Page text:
Who’s Got Button’s Bones?

“We have,” Savannah says, “and we can prove it.”

A crowd of 250 persons gathered in Savannah’s Colonial Cemetery one day in the autumn of 1964. To be exact, it was October 19—Victory Day, as il is called in Savannah, the anniversary of the surrender of Cornwallis at Yorktown. But those gathered in Colonial Cemetery had also come to commemorate another momentous occasion. They had met to unveil a fifteen-foot-high marble monument to the most controversial set of bones ever to beguile American historians. The bones were those of Button Gwinnett, a signer of the Declaration of Independence and the second “president,” or governor, of Georgia. At least, that’s what the sponsors of the unveiling believed. Others were not so sure.

Button Gwinnett lived a fast-moving and colorful life, but it was scarcely more fast-moving than the tempests he has stirred up almost two centuries after his death. Before the ceremony in Colonial Cemetery, Button’s bones had caused these altercations: the city of Savannah vs. the city of Augusta for the right to his remains; the discoverer of the purported remains and his supporters vs. the Smithsonian Institution and assorted skeptics; and an Atlanta savings and loan association vs. doubters of the authenticity of a portrait of Gwinnett. In the midst of all this, the active ghost of Gwinnett managed to wring a $5,000 appropriation from the Georgia legislature, plus another $5,000 from the city of Savannah and assorted patriotic organizations, to build for its bones a Greek Revival monument fit for a prince. Meanwhile, the bones spent five and a half cozy years in a Savannah guest room.

Button Gwinnett was well-known among autograph collectors and specialists in the history of the American Revolution long before the controversy about his bones projected him into the limelight. His signature is extremely rare, rarer than that of any other signer of the Declaration, except perhaps Thomas Lynch, Jr., of South Carolina. Some years ago a letter signed by Gwinnett brought $51,000 at auction, and the discovery of a possible Gwinnett signature in Aiken, South Carolina, in the summer of 1964, caused considerable excitement in that city. (That specimen, like many another “Button Gwinnett,” turned out to be spurious.)

“Maybe,” Augusta answers, “but they belong here.”

Born in Gloucestershire, England, in 1735, Gwinnett received his odd first name from Barbara Button, his mother’s cousin, who became his godmother. Young Gwinnett early formed the habit, as one historian put it, “of robbing Peter to pay Paul.” It was a loan he never repaid, in fact, that yielded the money to bring him to America. He settled in Savannah in the mid-seventeen-sixties, and in 1765 purchased St. Catherines Island, a tract of some thirty-six square miles off the coast of Georgia, south of Savannah. There he set himself up as a planter and lumberman. Gwinnett took an active interest in politics, becoming a justice of the peace and a member of the Georgia Colonial Assembly. It was probably through his friendship with Lyman Hall, the physician of a colony of New Englanders who had settled in Georgia, that Gwinnett decided to back the patriots’ side in the Revolution. He became an ardent Whig and was sent to Philadelphia as a delegate to the Continental Congress in 1776. He strongly supported the Declaration of Independence and, to his lasting fame, signed it. Back in Savannah, he became speaker of the state assembly.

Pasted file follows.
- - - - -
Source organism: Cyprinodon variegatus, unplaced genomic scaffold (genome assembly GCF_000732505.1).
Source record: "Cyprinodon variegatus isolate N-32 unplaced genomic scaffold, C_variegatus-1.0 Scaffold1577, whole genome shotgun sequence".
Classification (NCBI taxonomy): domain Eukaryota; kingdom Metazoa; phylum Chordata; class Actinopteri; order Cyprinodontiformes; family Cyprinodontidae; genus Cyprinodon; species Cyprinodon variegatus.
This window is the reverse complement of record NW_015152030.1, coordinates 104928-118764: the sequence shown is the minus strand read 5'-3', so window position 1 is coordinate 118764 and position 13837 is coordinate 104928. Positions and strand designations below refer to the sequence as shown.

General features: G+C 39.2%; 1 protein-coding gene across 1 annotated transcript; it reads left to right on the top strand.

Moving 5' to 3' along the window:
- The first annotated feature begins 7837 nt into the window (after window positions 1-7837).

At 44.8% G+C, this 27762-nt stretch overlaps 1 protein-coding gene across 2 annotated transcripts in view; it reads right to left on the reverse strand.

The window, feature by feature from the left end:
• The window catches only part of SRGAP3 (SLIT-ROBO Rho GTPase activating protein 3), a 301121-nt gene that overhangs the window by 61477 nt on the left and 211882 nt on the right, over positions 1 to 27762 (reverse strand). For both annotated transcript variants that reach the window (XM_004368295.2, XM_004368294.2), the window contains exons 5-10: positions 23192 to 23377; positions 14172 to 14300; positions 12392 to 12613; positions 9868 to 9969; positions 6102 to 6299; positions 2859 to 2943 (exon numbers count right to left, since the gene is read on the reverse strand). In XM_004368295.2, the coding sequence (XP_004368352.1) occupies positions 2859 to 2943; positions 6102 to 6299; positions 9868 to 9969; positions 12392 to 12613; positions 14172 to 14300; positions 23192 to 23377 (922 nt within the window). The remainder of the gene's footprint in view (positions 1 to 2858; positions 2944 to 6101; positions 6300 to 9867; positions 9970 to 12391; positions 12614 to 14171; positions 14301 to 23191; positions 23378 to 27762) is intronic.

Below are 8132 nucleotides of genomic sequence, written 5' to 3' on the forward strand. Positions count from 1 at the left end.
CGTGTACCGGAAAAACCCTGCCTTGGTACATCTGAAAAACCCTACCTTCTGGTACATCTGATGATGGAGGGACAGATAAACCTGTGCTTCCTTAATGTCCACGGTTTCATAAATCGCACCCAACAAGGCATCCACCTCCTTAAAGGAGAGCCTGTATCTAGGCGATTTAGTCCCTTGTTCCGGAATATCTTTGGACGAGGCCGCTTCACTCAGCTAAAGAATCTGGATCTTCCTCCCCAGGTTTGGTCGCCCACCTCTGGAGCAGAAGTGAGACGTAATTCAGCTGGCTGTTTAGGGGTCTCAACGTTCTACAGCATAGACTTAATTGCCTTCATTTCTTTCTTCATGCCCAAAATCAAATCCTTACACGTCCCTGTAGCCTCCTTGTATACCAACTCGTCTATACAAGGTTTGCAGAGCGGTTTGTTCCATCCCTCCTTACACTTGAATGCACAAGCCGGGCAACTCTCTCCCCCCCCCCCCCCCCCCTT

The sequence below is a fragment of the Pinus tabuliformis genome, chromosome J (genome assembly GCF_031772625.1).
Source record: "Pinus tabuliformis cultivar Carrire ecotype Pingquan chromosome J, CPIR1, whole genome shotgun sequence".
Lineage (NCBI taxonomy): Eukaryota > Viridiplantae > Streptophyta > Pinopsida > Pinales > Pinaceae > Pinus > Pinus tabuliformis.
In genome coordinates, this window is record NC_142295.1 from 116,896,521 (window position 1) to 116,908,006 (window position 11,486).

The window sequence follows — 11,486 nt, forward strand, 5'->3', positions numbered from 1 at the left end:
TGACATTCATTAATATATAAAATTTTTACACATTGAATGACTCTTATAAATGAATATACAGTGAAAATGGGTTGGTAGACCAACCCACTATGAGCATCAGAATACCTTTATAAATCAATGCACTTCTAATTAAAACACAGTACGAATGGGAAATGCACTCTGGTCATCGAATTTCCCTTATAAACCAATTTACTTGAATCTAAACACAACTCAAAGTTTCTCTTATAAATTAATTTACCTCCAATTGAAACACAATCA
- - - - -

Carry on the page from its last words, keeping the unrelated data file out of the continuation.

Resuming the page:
Gwinnett had military as well as political ambitions, and when command of Georgia’s troops went not to him but to a young general named Lachlan McIntosh, he was deeply embittered. Gwinnett vowed revenge, and he did not have long to wait for it. In February of 1777 Archibald Bulloch, first president of the state of Georgia, died suddenly, and Button Gwinnett was appointed by the assembly to succeed him as president and commander in chief of the army. Gwinnett promptly turned his attention to Lachlan McIntosh. He had McIntosh’s brother clapped into irons on a charge of trading with the British, a charge later dismissed by the Continental Congress. Then he had the General himself relieved of his command on the grounds that, if his brother was a traitor, it was more than likely that the General was, too. Cwinnelt and McIntosh were then requested to appear before the assembly to explain their conduct. On May 15, 1777, the assembly approved Gwinnett’s action, and the furious McIntosh called him “a scoundrel and a lying rascal.” Gwinnett promptly challenged McIntosh to a duel.

The two men met early the next morning in a meadow on the Sea Island Road on the outskirts ofSavannali. They faced offwith pistols at only four paces. Each was shot in the leg, but Gwinnett’s wound, in the left thigh, became gangrenous. He died three days later, at the age of forty-two. Lachlan McIntosh had to transfer to George Washington’s northern command to escape the wrath of Gwinnett partisans.